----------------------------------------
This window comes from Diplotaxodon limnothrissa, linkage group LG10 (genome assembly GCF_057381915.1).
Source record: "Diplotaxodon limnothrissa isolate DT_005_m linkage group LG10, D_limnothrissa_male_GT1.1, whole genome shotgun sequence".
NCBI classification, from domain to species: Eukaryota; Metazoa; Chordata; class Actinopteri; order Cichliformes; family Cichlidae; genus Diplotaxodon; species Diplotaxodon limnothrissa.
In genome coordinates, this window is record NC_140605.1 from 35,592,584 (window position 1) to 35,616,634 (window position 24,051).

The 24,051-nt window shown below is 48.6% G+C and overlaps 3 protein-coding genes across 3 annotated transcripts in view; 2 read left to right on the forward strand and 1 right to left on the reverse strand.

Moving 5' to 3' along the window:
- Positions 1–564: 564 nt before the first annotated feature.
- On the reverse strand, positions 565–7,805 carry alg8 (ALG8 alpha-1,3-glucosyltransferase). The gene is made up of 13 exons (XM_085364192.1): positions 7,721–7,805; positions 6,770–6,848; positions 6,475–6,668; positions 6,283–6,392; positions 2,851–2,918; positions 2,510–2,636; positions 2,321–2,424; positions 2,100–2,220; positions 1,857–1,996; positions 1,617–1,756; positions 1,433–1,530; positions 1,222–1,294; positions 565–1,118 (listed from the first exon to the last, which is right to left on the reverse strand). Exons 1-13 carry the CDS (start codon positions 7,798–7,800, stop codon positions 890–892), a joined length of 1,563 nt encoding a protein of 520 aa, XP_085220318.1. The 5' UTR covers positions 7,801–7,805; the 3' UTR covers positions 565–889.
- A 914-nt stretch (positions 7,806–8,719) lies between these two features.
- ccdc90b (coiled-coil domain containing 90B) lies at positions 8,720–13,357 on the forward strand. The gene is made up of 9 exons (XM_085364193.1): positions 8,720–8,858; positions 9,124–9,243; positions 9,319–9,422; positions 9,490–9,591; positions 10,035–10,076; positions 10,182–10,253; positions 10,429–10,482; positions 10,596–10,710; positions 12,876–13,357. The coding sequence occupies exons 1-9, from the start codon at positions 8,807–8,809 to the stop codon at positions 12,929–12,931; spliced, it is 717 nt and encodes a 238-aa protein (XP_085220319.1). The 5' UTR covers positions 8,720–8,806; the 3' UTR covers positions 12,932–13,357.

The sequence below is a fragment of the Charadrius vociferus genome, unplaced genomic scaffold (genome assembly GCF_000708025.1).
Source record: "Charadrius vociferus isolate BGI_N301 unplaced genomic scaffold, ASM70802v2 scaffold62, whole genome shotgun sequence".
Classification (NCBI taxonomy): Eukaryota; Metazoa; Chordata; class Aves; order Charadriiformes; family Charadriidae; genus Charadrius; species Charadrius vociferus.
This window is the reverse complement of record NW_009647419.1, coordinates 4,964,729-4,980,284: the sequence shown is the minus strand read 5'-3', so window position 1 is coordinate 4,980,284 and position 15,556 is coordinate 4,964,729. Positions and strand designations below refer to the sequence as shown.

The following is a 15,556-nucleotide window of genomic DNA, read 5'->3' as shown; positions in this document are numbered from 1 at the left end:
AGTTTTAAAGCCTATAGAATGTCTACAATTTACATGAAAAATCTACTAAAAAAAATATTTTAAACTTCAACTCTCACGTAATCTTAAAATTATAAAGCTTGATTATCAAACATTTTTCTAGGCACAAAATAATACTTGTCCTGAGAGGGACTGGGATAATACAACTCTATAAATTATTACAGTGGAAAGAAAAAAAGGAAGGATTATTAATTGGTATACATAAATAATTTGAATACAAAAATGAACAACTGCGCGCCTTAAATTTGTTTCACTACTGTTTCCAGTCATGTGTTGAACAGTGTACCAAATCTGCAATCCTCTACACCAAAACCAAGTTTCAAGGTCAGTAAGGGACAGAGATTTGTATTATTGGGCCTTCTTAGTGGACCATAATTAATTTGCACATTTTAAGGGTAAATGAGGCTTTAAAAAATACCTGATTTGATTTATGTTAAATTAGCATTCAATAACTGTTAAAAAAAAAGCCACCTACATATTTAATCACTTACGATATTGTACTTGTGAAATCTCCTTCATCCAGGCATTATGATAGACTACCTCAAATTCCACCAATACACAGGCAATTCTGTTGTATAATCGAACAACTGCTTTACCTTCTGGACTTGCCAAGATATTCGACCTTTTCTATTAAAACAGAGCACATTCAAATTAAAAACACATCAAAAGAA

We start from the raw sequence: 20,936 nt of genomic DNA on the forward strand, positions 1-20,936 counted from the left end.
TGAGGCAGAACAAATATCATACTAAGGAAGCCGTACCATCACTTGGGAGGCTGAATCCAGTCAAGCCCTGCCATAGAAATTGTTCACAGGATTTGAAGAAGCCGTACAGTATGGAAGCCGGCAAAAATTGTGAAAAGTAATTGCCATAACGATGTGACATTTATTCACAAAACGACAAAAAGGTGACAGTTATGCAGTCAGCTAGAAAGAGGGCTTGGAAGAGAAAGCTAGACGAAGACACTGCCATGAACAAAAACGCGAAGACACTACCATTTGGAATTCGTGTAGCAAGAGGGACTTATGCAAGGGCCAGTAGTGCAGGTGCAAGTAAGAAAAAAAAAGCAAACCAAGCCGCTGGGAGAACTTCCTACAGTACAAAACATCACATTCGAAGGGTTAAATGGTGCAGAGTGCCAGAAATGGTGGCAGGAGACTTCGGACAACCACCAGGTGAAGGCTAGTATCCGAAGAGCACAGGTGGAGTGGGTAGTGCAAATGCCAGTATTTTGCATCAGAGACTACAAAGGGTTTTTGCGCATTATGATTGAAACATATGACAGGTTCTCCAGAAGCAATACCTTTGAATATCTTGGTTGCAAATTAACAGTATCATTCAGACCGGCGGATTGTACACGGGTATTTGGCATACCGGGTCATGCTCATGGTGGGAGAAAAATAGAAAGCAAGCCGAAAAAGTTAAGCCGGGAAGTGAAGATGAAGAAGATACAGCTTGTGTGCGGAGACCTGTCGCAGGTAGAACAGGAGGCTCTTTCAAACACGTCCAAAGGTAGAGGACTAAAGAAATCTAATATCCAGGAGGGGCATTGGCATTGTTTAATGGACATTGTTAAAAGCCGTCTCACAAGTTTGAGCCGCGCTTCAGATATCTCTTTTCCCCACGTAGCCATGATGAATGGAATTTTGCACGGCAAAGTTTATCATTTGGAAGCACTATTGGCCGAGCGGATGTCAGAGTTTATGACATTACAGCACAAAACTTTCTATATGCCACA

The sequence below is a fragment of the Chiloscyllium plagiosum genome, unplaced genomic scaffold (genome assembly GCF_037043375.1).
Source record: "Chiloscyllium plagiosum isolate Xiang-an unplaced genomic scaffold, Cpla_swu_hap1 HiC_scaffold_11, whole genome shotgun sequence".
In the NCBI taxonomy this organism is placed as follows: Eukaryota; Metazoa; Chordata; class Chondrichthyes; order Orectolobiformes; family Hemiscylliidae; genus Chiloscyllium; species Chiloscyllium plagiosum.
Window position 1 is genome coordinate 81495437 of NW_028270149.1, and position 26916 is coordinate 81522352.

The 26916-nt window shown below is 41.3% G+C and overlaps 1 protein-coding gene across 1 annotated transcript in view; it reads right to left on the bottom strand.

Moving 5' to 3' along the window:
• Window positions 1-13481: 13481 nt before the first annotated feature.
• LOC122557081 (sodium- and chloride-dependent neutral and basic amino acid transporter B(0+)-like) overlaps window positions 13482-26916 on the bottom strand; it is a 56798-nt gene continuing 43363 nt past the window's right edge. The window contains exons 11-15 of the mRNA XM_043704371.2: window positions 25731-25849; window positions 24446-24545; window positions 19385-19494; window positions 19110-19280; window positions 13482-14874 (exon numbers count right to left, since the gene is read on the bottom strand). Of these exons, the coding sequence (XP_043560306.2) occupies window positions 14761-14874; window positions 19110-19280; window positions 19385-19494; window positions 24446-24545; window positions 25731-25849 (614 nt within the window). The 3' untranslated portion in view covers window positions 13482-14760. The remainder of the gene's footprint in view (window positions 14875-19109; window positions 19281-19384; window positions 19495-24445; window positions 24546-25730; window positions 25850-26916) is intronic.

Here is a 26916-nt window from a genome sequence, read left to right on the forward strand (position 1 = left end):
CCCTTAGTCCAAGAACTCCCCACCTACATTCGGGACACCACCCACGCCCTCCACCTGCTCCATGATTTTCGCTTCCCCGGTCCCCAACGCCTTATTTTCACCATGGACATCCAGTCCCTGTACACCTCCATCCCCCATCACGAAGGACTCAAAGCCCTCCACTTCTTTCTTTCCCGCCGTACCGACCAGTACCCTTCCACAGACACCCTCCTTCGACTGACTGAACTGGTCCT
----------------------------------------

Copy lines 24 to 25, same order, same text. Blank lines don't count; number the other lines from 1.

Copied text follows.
Moving 5' to 3' along the window:
• Window positions 1-13481: 13481 nt before the first annotated feature.